Weekly Senate Budget Republican Recap 7/15/2011

“No nation can sustain this level of debt, nor can any nation ever raise enough taxes to cover this level of spending. The course we are on is not merely unsustainable, it is unimaginable. We’ve spent and borrowed all we can. There is only one sound answer: control spending and grow the economy. For America to regain prosperity, Washington must regain discipline… And yet still, Senate Democrats will not produce a budget—and the White House will not put together an honest plan with real spending cuts… We were not elected to preside over the financial decline of America. We were not elected to shut down the committees, to shut down debate, to cede our constitutional responsibility to secret meetings and closed-door negotiations.” – Ranking Member Sessions announcing that he would raise a procedural objection to the first appropriations bill of the year in order to uphold the legal requirement that a budget must first be adopted

$2 Trillion: A Fraction Of The Spending Cuts in GOP Budgets

Friday afternoon, Ranking Member Sessions released a statement to put the deficit negotiations in perspective. He explained that the amount of cuts now on the table in a deficit reduction deal represented only a fraction of the cuts in GOP Budgets – and the cuts that would ultimately be needed to restore fiscal balance: “Whatever the White House ultimately produces, we must remember that $2 trillion in spending cuts is only a small fraction of the spending cuts contained in Republican budget plans this year—for instance $6 trillion in the House-passed budget. $2 trillion or so in spending cuts may be the ceiling for Washington Democrats, but it is in fact only a four percent reduction in spending over 10 years at a time when spending is projected to increase 57 percent.”

Sessions also explained President Obama has “not been a partner in deficit reduction, but an obstacle.” The statement noted that “in his first two years in office, President Obama increased non-defense discretionary spending 24 percent, spent $8.5 trillion, and already added almost $4 trillion to the gross federal debt… He must, for the first time since taking office, present to the American people a plan with specific, immediate, and lasting spending cuts. President Obama is the CEO of the federal government and is in the best position to streamline operations and reduce expenditures.”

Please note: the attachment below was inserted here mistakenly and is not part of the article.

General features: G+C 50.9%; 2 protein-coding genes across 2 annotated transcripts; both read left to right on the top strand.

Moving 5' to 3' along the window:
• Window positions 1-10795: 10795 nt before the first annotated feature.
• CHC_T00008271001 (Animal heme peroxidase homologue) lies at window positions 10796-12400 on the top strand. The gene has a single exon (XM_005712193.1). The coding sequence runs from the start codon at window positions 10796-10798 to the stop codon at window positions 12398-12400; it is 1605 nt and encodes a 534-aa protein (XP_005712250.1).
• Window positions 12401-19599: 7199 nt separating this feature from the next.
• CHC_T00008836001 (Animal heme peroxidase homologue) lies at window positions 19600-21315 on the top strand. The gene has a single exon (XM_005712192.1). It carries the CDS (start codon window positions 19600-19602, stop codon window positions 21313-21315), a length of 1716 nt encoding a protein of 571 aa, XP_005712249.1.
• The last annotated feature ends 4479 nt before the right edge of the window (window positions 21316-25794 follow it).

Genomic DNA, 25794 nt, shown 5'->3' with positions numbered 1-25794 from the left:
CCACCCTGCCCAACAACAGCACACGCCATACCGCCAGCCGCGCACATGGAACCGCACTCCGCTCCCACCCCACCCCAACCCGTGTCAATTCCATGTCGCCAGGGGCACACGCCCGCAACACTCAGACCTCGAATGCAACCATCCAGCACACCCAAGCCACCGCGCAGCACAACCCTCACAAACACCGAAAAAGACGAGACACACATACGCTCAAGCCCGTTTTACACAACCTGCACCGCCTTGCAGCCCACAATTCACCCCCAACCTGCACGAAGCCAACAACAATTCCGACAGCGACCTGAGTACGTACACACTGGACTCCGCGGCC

40 Senators Back Crucial Budget Vote; Sessions’ Amendment Would Strengthen Law

In the first appropriations bill of the fiscal year—a bipartisan military construction bill that passed the Republican House (411-5)—40 GOP Senators nonetheless voted to prevent consideration of the bill (with four not voting) and to sustain a budgetary point of order raised by Sen. Sessions. Republicans took the floor throughout the day to argue that the law must be upheld: no appropriations bills without a budget. They argued that in order to defend the interests of our military, and protect the economy from grave danger, the Senate must perform its duty and pass a budget that sets priorities and guards the national interest.

In a landmark outcome, the vote laid down a floor of no less than 40 votes for future budgetary points of order, but Senators’ remarks underscored a key point regarding the debt ceiling: It’s not just a divide over taxes. Democrats in the White House and the Senate have consistently refused to put a single concrete, meaningful spending cut on paper. When the president attempted this with his February budget, his rhetoric about “living within our means” quickly crashed into mathematical reality. Democrats have not since repeated the act of putting a fiscal vision on paper. But the numbers tell the story: We’ve spent more than $8 trillion dollars since the President took office and borrowed almost half of it.

GOP Senators also emphasized the need for an open, honest process. A number of the speakers today have cosponsored either Sen. Sessions’ proposal to increase the vote threshold for the point of order to 60 votes or his proposal requiring 7 days to publicly consider any debt limit legislation. Sessions, on Face the Nation last Sunday and in the weeks prior, has been warning against an 11th hour debt limit deal thrust upon Congress to vote on before senators have had ample time to review and analyze it.